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8

That number is not a real number, it is a production code (in your case, 27S5) consisting of 2 digits indicating the week of the year the set was made (in this case, the 27th week), a letter indicating the region the box was made in/for (R = US/Canada, S = Europe, I believe) and the last digit is the last digit of the year the set was made in. So you have a ...


5

According to this bricksetforum thread (and also true of the LEGO sets we have around right now) the LEGO bags are #5 plastic which is accepted by Whole Foods and some municipal recycling services. This thread has interesting commentary on bag packing considerations. Not surprisingly LEGO Group is optimizing for efficiency and dependability. The bags and ...


4

The complexity of the model and the expected time to complete it will increase with the recommended age. Lower aged sets, like the Juniors line, feature builds that rely heavily on standard stacking and more basic bricks. As the age recommendation goes up, you'll see more advanced building techniques such as offset stacking (think stair stacking), studs ...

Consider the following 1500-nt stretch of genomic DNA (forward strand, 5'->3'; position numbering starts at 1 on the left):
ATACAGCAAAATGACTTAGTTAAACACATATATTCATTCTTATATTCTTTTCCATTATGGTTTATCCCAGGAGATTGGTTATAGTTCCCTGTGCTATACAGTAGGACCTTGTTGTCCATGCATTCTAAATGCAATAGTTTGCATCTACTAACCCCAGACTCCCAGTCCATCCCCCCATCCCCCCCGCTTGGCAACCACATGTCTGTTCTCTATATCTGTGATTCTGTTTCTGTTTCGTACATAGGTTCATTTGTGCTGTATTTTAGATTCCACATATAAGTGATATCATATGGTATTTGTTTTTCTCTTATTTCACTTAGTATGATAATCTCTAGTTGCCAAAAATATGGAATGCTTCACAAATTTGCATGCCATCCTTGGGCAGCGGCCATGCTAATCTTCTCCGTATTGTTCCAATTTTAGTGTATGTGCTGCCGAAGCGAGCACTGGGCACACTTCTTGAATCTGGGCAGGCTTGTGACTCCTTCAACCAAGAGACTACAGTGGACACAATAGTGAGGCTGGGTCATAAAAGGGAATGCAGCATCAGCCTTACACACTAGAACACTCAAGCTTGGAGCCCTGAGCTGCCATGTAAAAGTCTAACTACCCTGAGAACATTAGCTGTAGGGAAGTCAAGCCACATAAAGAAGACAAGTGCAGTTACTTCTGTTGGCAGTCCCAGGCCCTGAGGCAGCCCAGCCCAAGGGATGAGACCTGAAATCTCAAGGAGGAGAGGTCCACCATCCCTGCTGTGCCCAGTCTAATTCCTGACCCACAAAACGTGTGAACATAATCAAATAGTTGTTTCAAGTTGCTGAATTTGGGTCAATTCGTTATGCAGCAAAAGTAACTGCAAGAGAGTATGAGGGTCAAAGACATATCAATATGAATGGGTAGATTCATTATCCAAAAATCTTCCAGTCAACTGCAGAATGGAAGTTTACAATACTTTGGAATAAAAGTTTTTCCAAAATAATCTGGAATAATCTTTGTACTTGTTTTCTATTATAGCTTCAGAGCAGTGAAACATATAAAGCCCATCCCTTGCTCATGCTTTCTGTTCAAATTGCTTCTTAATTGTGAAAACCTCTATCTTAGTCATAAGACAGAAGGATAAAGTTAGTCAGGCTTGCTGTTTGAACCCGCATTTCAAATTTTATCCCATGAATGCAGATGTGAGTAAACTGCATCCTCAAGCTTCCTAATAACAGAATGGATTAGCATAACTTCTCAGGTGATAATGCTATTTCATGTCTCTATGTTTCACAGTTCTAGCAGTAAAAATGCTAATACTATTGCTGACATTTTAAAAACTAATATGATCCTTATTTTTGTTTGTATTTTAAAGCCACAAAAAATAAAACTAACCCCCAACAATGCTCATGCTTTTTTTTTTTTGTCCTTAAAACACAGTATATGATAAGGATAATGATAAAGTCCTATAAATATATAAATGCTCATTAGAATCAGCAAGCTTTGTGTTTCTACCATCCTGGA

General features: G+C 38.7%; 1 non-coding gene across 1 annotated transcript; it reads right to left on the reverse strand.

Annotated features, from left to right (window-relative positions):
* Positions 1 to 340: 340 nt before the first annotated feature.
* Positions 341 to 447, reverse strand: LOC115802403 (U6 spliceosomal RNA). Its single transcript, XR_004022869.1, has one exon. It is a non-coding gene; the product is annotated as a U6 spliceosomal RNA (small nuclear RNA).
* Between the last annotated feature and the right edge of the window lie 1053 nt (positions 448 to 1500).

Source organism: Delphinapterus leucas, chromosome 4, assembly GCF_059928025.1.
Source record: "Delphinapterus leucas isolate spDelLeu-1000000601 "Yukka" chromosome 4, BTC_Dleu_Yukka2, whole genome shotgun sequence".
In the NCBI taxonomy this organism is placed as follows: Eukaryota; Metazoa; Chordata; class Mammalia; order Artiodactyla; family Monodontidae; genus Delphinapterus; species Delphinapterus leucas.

2

Use a manual impulse sealer. It consists of a linear heating element specifically for sealing bags in the fashion LEGO parts bags are sealed by the factory. Narrow sealers can be purchased new online for as little as $12-15. It's helpful that LEGO parts bags are relatively small. I use these devices to reuse bags for various non-LEGO parts storage. ...


2

One way of resealing the bags is to use a laminator. Most laminators aren't designed to seal anything other than lamination pouches so you'd want to be particularly careful using them to re-seal LEGO bags. No matter how careful you are when you open them, most polybags tear slightly and leave rough edges that cannot be fed easily into a laminator. I ...



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